According to this KernelTrap article, the 0.11 Linux kernel was released on December 8th, 1991. Among the ‘features’ advertised in that release, Linus noted that the console was now capable of producing beeps, Linux gained native mkfs, fsck and fdisk utilities, and the com ports finally had adjustable line speeds. However, if you managed to get Linux booted you were immediately dropped into a root bash shell as Linux lacked a login system. It also lacked support for SCSI devices, and support for swapping to disk meaning it required at least 4MB of RAM to be useful.
The 0.11 Linux Kernel
Submitted by anonymous 2007-09-14 Linux 9 Comments
Ahh the good old days. This is when I got in on the fun.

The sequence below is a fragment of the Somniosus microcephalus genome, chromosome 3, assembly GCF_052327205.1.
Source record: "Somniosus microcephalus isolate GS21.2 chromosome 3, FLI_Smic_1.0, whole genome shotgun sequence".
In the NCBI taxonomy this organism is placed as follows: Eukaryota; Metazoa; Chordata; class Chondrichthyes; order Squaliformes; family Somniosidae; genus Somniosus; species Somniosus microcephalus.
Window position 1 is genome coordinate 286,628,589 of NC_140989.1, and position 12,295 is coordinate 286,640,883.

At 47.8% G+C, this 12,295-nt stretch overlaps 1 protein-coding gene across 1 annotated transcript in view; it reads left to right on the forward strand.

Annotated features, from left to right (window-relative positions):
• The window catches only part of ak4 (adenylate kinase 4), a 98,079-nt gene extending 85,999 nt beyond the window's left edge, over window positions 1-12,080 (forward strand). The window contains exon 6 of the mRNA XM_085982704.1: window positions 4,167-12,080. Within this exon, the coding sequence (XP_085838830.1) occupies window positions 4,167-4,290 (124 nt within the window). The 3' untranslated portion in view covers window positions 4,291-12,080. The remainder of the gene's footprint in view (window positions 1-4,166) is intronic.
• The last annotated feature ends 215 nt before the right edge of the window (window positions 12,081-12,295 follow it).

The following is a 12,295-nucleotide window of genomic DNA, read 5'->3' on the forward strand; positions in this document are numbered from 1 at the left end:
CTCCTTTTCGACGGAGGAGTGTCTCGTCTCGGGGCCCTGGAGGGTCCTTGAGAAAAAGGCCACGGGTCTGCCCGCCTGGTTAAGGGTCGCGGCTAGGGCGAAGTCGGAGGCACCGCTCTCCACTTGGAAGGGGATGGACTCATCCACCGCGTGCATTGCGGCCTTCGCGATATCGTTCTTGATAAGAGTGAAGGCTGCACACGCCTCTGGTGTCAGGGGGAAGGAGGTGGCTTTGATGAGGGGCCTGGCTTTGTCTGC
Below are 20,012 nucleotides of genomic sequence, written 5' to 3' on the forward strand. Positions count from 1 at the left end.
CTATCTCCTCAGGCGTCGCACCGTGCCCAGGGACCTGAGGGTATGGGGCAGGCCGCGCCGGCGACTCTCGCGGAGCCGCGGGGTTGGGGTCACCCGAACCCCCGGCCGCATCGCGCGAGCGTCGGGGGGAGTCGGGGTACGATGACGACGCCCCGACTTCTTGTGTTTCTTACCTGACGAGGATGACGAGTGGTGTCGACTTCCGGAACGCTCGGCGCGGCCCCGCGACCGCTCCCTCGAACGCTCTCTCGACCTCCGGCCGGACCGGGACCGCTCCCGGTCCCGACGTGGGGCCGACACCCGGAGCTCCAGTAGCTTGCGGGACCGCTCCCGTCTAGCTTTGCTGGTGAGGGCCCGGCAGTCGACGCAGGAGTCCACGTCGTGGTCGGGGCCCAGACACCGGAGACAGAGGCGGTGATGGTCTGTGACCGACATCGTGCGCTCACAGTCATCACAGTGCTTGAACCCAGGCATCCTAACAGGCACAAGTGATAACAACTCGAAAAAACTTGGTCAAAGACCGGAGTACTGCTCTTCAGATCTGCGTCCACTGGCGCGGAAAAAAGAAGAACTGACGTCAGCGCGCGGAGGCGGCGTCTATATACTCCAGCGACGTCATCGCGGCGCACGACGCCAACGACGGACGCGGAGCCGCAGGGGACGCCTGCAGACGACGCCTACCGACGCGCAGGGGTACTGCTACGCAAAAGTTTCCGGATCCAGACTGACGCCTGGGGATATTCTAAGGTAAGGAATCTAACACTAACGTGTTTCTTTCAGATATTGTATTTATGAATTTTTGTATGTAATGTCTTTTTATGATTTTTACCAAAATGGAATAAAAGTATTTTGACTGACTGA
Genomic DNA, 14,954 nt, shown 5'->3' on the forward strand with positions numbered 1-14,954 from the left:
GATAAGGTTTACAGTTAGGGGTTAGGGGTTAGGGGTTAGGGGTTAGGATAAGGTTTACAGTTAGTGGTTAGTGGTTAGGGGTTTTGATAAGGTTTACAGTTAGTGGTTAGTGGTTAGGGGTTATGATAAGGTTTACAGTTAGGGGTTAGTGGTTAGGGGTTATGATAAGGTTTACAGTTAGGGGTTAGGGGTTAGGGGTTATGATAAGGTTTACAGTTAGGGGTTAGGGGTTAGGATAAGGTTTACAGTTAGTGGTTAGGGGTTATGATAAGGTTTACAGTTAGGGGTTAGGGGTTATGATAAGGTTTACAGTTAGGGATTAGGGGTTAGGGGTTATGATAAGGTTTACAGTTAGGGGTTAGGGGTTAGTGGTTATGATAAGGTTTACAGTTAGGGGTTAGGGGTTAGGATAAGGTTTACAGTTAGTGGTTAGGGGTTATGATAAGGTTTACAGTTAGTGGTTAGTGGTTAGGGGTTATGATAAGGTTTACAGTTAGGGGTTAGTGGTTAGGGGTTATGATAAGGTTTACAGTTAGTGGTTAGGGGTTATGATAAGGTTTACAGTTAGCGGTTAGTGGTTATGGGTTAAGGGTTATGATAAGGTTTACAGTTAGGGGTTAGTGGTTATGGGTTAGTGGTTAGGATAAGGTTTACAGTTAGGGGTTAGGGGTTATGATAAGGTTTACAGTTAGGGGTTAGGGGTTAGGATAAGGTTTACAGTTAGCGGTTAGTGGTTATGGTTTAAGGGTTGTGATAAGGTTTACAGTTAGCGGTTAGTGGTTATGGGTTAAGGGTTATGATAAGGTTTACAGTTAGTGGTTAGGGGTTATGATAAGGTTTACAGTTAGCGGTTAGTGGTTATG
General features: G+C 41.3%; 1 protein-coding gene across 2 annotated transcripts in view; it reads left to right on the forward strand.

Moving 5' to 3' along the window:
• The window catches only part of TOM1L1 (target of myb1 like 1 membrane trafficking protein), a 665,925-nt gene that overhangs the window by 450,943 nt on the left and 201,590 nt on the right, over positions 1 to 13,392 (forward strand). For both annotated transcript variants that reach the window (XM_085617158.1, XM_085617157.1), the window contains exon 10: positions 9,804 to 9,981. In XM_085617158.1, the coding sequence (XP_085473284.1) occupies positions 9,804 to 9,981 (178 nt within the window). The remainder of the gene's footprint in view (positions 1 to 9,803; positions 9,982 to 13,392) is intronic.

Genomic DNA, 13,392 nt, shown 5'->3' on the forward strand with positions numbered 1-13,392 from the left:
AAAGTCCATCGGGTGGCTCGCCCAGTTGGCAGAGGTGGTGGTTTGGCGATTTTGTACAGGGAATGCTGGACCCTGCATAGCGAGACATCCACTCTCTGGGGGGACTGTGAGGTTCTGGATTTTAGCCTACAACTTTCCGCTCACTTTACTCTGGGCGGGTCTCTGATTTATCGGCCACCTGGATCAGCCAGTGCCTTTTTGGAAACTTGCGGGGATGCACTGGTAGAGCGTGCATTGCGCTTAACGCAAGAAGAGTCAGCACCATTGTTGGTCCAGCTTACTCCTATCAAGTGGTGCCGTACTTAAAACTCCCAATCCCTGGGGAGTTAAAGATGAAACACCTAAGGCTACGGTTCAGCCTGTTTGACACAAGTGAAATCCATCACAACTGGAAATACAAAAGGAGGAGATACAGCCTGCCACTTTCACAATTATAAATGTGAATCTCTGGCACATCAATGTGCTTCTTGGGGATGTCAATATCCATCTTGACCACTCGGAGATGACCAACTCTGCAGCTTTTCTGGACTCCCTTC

The previous summer I had bought a 386-25 with the money I’d made. Played a bunch with DOS, installed some “borrowed” version of windows 2 (I think). I don’t remember who steered me to linux, but I ran it mostly at that point.
One of the first most useable applications on Linux was their prolog interpreter. I moved into a house with a guy and we ran a null modem cable, he logged into my box from his and did his prolog homework (I think that was in Feb/March of ’92)
Edited 2007-09-14 15:27 UTC